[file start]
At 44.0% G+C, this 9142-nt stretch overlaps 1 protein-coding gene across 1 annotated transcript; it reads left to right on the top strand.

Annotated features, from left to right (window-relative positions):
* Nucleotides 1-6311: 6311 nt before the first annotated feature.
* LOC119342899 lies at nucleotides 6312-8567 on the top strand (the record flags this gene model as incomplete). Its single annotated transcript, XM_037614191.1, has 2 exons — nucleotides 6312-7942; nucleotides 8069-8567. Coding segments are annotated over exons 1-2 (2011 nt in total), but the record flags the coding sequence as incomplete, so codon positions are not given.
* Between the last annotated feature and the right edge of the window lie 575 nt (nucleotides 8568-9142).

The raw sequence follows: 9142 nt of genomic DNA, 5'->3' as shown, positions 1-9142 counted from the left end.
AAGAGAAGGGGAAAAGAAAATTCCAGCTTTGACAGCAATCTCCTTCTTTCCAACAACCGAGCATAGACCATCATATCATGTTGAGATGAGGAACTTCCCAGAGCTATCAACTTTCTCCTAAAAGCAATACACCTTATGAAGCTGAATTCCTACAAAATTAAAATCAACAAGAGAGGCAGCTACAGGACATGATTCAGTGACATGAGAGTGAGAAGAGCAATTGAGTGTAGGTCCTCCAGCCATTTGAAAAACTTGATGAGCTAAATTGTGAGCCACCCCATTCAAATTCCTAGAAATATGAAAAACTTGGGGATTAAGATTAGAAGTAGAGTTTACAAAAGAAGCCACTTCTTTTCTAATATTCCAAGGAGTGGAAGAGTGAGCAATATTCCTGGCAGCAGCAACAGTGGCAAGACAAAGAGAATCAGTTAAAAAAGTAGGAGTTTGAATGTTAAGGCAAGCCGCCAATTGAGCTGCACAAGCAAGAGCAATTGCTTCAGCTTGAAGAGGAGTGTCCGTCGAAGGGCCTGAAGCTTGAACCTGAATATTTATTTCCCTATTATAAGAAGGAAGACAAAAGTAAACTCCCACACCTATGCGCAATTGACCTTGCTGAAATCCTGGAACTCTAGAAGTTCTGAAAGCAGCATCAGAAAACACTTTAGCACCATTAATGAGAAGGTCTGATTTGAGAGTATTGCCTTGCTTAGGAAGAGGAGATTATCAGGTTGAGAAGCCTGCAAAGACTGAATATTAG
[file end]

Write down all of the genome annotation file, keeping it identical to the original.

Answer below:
At 44.0% G+C, this 9142-nt stretch overlaps 1 protein-coding gene across 1 annotated transcript; it reads left to right on the top strand.

Annotated features, from left to right (window-relative positions):
* Nucleotides 1-6311: 6311 nt before the first annotated feature.
* LOC119342899 lies at nucleotides 6312-8567 on the top strand (the record flags this gene model as incomplete). Its single annotated transcript, XM_037614191.1, has 2 exons — nucleotides 6312-7942; nucleotides 8069-8567. Coding segments are annotated over exons 1-2 (2011 nt in total), but the record flags the coding sequence as incomplete, so codon positions are not given.
* Between the last annotated feature and the right edge of the window lie 575 nt (nucleotides 8568-9142).

The raw sequence follows: 9142 nt of genomic DNA, 5'->3' as shown, positions 1-9142 counted from the left end.
AAGAGAAGGGGAAAAGAAAATTCCAGCTTTGACAGCAATCTCCTTCTTTCCAACAACCGAGCATAGACCATCATATCATGTTGAGATGAGGAACTTCCCAGAGCTATCAACTTTCTCCTAAAAGCAATACACCTTATGAAGCTGAATTCCTACAAAATTAAAATCAACAAGAGAGGCAGCTACAGGACATGATTCAGTGACATGAGAGTGAGAAGAGCAATTGAGTGTAGGTCCTCCAGCCATTTGAAAAACTTGATGAGCTAAATTGTGAGCCACCCCATTCAAATTCCTAGAAATATGAAAAACTTGGGGATTAAGATTAGAAGTAGAGTTTACAAAAGAAGCCACTTCTTTTCTAATATTCCAAGGAGTGGAAGAGTGAGCAATATTCCTGGCAGCAGCAACAGTGGCAAGACAAAGAGAATCAGTTAAAAAAGTAGGAGTTTGAATGTTAAGGCAAGCCGCCAATTGAGCTGCACAAGCAAGAGCAATTGCTTCAGCTTGAAGAGGAGTGTCCGTCGAAGGGCCTGAAGCTTGAACCTGAATATTTATTTCCCTATTATAAGAAGGAAGACAAAAGTAAACTCCCACACCTATGCGCAATTGACCTTGCTGAAATCCTGGAACTCTAGAAGTTCTGAAAGCAGCATCAGAAAACACTTTAGCACCATTAATGAGAAGGTCTGATTTGAGAGTATTGCCTTGCTTAGGAAGAGGAGATTATCAGGTTGAGAAGCCTGCAAAGACTGAATATTAG